Around the same time, Dunlap was outspoken about efforts to tighten up Maine's requirements for handing out driver's licenses (repeat after me: I promise I am not an illegal alien), amid reports that criminals were bringing vanloads of undocumented foreign nationals into the state to sign up, even though many of them didn't have Social Security numbers (apparently, no one told them about the Dumpster behind the State Archives). Dunlap was opposed to stricter regulations, saying they'd put too much responsibility on his overburdened office.
In 2009, Dunlap discovered the reason he'd been having trouble paying the expenses incurred in elections over the previous two years was that he'd neglected in 2007 to file a routine form that would have directed $125,000 from a bond issue to balloting costs. The Legislature, already dealing with massive budget shortfalls, had to bail him out.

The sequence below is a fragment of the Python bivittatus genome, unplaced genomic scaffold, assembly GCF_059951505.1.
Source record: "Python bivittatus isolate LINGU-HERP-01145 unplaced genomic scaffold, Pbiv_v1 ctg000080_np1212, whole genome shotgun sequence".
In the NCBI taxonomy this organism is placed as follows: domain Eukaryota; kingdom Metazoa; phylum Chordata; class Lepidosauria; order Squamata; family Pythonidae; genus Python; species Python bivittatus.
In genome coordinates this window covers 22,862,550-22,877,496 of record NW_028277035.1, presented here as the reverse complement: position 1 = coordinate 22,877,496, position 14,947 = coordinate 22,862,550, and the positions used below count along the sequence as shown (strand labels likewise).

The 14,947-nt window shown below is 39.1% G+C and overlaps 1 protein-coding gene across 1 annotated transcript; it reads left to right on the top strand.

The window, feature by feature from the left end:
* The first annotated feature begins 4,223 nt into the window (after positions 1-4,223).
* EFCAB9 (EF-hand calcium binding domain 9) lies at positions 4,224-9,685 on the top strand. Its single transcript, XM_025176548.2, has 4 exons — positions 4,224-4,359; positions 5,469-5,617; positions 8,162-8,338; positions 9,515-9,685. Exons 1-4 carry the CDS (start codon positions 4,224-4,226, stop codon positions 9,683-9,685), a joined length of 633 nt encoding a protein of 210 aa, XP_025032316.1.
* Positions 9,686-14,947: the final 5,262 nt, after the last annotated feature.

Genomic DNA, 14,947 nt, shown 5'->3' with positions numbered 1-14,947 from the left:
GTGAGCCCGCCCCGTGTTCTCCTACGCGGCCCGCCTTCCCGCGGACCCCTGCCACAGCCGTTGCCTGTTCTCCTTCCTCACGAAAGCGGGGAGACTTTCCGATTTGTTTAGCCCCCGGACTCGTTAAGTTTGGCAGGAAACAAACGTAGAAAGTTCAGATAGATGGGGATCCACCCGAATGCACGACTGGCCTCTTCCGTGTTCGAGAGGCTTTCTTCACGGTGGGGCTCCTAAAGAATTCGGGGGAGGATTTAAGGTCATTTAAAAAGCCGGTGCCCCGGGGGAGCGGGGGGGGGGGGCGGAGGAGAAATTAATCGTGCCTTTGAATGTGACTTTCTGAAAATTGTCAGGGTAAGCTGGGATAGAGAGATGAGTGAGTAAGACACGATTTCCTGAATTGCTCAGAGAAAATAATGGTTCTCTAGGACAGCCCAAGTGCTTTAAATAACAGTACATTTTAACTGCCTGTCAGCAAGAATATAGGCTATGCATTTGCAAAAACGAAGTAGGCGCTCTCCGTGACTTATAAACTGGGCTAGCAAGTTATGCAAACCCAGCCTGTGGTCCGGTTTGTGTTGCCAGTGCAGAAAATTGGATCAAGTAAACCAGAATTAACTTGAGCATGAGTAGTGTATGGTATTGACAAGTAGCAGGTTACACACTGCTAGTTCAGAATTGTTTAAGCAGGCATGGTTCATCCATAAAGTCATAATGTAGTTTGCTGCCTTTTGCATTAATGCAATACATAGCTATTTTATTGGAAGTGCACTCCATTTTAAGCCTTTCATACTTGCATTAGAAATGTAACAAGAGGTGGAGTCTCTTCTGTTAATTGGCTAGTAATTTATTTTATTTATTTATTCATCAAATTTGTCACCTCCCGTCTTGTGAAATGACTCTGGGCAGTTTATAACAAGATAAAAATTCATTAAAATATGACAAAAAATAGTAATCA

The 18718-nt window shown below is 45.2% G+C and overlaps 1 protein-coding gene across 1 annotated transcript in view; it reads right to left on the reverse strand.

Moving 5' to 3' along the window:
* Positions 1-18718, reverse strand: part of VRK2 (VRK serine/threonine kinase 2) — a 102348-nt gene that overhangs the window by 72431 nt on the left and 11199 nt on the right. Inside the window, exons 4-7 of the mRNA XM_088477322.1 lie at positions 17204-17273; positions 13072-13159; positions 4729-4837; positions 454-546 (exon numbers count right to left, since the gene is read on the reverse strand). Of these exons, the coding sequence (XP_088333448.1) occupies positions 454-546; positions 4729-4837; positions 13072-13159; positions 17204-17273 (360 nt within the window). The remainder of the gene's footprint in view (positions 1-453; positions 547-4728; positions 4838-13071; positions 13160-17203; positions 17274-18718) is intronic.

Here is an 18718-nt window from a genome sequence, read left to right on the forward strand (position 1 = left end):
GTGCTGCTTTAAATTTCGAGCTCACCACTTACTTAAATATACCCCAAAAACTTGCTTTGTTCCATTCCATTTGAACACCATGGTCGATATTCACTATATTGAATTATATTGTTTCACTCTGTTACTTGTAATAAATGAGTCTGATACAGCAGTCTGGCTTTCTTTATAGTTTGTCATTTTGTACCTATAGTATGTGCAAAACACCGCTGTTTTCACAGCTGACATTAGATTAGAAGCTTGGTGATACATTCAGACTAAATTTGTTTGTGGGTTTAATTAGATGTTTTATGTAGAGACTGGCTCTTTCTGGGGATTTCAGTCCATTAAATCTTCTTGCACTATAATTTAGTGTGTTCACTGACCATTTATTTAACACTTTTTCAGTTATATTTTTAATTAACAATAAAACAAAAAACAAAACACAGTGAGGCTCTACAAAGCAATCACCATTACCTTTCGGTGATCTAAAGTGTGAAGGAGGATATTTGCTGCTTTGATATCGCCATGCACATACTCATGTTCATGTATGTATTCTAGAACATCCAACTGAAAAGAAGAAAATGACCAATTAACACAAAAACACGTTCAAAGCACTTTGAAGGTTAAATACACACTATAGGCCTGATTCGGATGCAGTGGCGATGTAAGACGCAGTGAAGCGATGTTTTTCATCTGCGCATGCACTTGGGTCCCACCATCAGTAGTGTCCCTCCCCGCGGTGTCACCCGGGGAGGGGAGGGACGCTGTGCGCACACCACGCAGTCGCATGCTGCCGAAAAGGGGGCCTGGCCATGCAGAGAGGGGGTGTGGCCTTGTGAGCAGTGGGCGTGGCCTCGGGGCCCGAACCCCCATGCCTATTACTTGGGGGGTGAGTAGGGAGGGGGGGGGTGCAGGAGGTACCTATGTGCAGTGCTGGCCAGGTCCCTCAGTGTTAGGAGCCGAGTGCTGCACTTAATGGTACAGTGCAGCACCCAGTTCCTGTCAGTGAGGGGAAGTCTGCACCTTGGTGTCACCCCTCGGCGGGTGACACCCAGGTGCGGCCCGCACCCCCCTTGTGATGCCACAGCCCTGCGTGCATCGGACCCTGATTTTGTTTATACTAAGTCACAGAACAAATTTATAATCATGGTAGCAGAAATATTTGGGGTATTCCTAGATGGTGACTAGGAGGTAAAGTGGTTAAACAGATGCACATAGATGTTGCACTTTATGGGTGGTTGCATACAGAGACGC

And as last year came to a close, Dunlap celebrated by not meeting the constitutionally mandated 30-day deadline for reviewing signatures on petitions seeking a people's veto of a new tax-reform law. He blamed the delay on staff cuts, told the Portland Press Herald he was exercising "common sense" in dealing with more pressing matters first, and anyway, he told Maine Public Radio, he was in "material compliance" with the law.
In December, a Superior Court justice interpreted that statute somewhat differently, finding that by missing the deadline, Dunlap had forfeited his authority to certify the signatures. The secretary's reaction to his latest bit of boobery: "Well," he told public radio, "I think [the petition-drive organizers] have a pretty valid point."
So does Dunlap. On his head.
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: Talking Politics
, Elections and Voting, Politics, Politics, More